"I just like to run," Irvin said when I asked him about that play. "If the play is 20 or 30 yards downfield, I just love to run so much that I'm going to chase it down. I might not have a chance to get him, but I just love to run. That's what I do. I have great closing speed and I look forward to showing that more often."

Defensive line coach Todd Wash is responsible for varying the techniques by which Irvin will get to the quarterback at the NFL level -- at West Virginia, Irvin would alternate between beating his man with pure speed, and getting completely blocked to the outside by opponents who outweighed him by 80 pounds. The cross-chop; the inside counter; the spin move -- these will be Bruce Irvin's new best friends.

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"We knew he was a speed rusher, and some said that he was a one-trick pony." Wash said on Saturday. "He has more than one move. He has a good speed rush off the edge, and he does also have an up-and-under. We've been working on some other moves, and today he put it together. Today was the first time I'd seen him with a power move, and it was fantastic. He knows it, that he's got to get something other than just the two things he has. We're not going to overwhelm with, 'Hey -- try to do this, try to do that,' so he becomes an average NFL player. We're going to see what he's good at, give him a counter move off of that, give him one more initial thing at the set point, and let him go -- just let him play fast."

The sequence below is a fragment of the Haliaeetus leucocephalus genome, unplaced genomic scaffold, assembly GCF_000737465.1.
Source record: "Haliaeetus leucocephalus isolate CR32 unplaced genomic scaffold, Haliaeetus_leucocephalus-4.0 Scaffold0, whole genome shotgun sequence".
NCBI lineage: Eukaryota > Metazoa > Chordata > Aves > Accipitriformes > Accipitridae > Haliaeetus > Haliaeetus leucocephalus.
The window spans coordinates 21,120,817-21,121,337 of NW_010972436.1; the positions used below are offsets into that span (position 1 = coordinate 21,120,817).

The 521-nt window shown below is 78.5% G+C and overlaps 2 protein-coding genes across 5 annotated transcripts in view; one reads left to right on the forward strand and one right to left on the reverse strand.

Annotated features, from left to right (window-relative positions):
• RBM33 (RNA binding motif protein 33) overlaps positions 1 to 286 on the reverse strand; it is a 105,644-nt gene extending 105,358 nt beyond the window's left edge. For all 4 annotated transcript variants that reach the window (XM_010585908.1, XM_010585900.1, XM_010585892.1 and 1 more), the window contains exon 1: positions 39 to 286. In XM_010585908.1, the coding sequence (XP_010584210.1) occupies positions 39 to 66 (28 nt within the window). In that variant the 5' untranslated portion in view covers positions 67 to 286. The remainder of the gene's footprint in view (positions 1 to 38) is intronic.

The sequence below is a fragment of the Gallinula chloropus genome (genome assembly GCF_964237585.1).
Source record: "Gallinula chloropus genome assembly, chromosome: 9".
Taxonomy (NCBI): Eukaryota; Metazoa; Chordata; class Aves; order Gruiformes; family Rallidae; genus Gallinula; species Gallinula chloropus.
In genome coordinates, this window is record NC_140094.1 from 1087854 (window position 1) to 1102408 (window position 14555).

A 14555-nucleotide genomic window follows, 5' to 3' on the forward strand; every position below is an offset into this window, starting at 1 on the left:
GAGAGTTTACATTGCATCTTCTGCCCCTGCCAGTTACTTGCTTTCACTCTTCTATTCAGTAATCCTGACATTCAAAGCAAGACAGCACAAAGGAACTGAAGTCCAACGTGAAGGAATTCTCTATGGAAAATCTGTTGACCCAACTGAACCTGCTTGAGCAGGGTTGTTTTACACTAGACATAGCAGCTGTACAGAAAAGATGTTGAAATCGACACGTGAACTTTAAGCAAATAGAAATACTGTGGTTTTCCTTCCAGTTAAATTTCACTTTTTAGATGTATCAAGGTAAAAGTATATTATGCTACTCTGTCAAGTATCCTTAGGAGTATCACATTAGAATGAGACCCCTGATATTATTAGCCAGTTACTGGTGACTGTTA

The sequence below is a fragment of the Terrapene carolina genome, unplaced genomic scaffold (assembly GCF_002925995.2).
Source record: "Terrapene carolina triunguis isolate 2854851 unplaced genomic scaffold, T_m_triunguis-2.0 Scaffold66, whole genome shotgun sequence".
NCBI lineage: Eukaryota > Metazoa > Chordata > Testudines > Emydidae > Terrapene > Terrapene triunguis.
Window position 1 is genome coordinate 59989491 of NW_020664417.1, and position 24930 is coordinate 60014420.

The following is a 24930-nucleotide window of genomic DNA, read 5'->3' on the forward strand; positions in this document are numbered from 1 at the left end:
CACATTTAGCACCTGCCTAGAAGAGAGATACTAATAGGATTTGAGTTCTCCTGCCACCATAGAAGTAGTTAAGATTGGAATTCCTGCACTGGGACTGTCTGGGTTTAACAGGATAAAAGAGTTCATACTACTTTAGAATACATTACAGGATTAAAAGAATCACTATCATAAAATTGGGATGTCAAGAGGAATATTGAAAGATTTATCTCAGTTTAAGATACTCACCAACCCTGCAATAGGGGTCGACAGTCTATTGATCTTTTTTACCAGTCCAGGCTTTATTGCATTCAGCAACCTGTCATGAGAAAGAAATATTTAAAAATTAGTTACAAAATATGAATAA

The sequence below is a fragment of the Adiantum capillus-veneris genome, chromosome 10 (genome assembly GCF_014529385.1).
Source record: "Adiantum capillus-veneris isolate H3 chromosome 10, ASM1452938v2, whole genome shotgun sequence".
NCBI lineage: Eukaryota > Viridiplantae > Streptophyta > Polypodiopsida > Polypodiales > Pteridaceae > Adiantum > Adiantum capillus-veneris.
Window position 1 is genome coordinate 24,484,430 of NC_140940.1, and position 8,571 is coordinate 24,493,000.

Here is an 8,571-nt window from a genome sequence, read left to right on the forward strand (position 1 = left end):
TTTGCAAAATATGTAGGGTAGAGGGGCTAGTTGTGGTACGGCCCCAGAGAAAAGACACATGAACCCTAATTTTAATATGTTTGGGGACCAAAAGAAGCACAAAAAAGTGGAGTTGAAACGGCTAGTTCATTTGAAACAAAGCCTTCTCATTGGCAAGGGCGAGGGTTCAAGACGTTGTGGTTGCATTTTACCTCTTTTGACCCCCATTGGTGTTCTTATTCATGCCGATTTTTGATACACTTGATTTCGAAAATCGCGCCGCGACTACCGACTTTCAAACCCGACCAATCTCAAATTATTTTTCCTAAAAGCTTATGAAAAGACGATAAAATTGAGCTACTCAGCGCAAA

As it was with Wilson, Carroll saw a player who will be ready for prime time sooner than some may have expected. "He's just right. He's just what we thought he was. He's very, very fast. He's very instinctive. I think now that we've had him in the meeting rooms and watched him learn and pick stuff up and ask good questions and then be able to apply the stuff on the field, he's going to be able to come in and help us immediately. That's all you could probably hope for in your No. 1 [draft pick]. How far he can take it, I don't know. But he's definitely going to be a guy that we're going to find ways to use him and it's really going to fit in the pattern that we had thought."

When Carroll and Schneider took over the Seahawks in 2010, they were facing serious roster deficits at nearly every position. In Year 3 of the Big Plan, they can now look at different types of players -- "luxury picks," as some call them -- to fill out the ranks. A specific speed rusher here, a backup quarterback who flashed starting potential there -- add in this linebacker and that rotational power running back, and you have what looks like a full lineup ready to compete at a playoff level.

If Wilson and Irvin live up to their potential sooner than later, that process could accelerate to a different degree.